Calcium homeostasis and cone signaling are regulated by interactions between calcium stores and plasma membrane ion channels

Tamas Szikra, Peter Barabas, Theodore M. Bartoletti, Wei Huang, Abram Akopian, Wallace B. Thoreson, David Krizaj

Research output: Contribution to journalArticlepeer-review

38 Scopus citations


Calcium is a messenger ion that controls all aspects of cone photoreceptor function, including synaptic release. The dynamic range of the cone output extends beyond the activation threshold for voltage-operated calcium entry, suggesting another calcium influx mechanism operates in cones hyperpolarized by light. We have used optical imaging and whole-cell voltage clamp to measure the contribution of store-operated Ca2+ entry (SOCE) to Ca2+ homeostasis and its role in regulation of neurotransmission at cone synapses. Mn2+ quenching of Fura-2 revealed sustained divalent cation entry in hyperpolarized cones. Ca2+ influx into cone inner segments was potentiated by hyperpolarization, facilitated by depletion of intracellular Ca2+ stores, unaffected by pharmacological manipulation of voltage-operated or cyclic nucleotide-gated Ca2+ channels and suppressed by lanthanides, 2-APB, MRS 1845 and SKF 96365. However, cation influx through store-operated channels crossed the threshold for activation of voltage-operated Ca2+ entry in a subset of cones, indicating that the operating range of inner segment signals is set by interactions between store- and voltage-operated Ca2+ channels. Exposure to MRS 1845 resulted in ∼40% reduction of light-evoked postsynaptic currents in photopic horizontal cells without affecting the light responses or voltage-operated Ca2+ currents in simultaneously recorded cones. The spatial pattern of store-operated calcium entry in cones matched immunolocalization of the store-operated sensor STIM1. These findings show that store-operated channels regulate spatial and temporal properties of Ca2+ homeostasis in vertebrate cones and demonstrate their role in generation of sustained excitatory signals across the first retinal synapse.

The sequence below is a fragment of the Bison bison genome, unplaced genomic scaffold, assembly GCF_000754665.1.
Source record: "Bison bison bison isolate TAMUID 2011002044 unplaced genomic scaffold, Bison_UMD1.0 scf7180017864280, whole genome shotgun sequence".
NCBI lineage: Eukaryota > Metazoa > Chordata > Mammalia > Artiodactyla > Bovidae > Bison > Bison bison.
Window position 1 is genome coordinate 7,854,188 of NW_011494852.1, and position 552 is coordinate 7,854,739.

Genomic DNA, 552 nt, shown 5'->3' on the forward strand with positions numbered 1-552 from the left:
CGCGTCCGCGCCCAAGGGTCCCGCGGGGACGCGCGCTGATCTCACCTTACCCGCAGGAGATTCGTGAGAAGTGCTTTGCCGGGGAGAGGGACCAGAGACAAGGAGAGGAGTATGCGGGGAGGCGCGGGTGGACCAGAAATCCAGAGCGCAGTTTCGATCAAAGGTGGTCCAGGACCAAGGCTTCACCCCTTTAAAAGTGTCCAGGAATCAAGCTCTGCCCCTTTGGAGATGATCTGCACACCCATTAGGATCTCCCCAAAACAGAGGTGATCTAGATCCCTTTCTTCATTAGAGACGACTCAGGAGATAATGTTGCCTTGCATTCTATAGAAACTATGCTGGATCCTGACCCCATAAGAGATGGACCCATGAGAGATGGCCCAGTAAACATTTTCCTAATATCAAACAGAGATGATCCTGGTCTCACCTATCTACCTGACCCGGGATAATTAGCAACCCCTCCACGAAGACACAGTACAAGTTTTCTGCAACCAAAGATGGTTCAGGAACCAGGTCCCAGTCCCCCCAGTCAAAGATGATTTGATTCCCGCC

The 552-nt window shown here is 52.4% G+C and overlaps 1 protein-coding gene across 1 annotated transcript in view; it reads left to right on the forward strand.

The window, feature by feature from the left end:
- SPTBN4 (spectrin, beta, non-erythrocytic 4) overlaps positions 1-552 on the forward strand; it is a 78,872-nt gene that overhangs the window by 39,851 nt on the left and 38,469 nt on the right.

Original languageEnglish (US)
Article numbere6723
JournalPloS one
Issue number8
StatePublished - Aug 21 2009

ASJC Scopus subject areas

  • General


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